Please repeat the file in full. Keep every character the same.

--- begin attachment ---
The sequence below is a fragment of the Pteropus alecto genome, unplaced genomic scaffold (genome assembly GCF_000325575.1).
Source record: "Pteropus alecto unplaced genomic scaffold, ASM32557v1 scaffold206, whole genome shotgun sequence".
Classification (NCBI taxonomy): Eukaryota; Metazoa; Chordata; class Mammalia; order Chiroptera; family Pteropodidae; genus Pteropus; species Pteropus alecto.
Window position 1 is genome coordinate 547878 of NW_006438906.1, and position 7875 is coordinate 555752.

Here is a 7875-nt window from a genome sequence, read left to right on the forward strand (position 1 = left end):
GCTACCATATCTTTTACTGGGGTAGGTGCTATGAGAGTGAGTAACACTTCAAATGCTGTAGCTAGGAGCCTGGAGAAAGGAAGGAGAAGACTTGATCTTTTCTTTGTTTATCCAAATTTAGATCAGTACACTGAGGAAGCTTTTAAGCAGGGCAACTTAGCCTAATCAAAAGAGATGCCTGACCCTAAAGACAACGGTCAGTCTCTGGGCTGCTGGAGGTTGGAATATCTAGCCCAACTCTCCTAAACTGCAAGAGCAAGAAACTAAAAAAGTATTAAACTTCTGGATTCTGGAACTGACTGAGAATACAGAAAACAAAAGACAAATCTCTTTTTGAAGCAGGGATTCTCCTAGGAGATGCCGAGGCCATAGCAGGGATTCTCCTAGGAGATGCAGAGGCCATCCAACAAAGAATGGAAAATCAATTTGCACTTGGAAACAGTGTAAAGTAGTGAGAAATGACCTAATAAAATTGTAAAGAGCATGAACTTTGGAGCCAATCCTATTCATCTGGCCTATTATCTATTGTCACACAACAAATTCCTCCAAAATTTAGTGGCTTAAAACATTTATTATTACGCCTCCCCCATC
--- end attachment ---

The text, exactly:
The sequence below is a fragment of the Pteropus alecto genome, unplaced genomic scaffold (genome assembly GCF_000325575.1).
Source record: "Pteropus alecto unplaced genomic scaffold, ASM32557v1 scaffold206, whole genome shotgun sequence".
Classification (NCBI taxonomy): Eukaryota; Metazoa; Chordata; class Mammalia; order Chiroptera; family Pteropodidae; genus Pteropus; species Pteropus alecto.
Window position 1 is genome coordinate 547878 of NW_006438906.1, and position 7875 is coordinate 555752.

Here is a 7875-nt window from a genome sequence, read left to right on the forward strand (position 1 = left end):
GCTACCATATCTTTTACTGGGGTAGGTGCTATGAGAGTGAGTAACACTTCAAATGCTGTAGCTAGGAGCCTGGAGAAAGGAAGGAGAAGACTTGATCTTTTCTTTGTTTATCCAAATTTAGATCAGTACACTGAGGAAGCTTTTAAGCAGGGCAACTTAGCCTAATCAAAAGAGATGCCTGACCCTAAAGACAACGGTCAGTCTCTGGGCTGCTGGAGGTTGGAATATCTAGCCCAACTCTCCTAAACTGCAAGAGCAAGAAACTAAAAAAGTATTAAACTTCTGGATTCTGGAACTGACTGAGAATACAGAAAACAAAAGACAAATCTCTTTTTGAAGCAGGGATTCTCCTAGGAGATGCCGAGGCCATAGCAGGGATTCTCCTAGGAGATGCAGAGGCCATCCAACAAAGAATGGAAAATCAATTTGCACTTGGAAACAGTGTAAAGTAGTGAGAAATGACCTAATAAAATTGTAAAGAGCATGAACTTTGGAGCCAATCCTATTCATCTGGCCTATTATCTATTGTCACACAACAAATTCCTCCAAAATTTAGTGGCTTAAAACATTTATTATTACGCCTCCCCCATC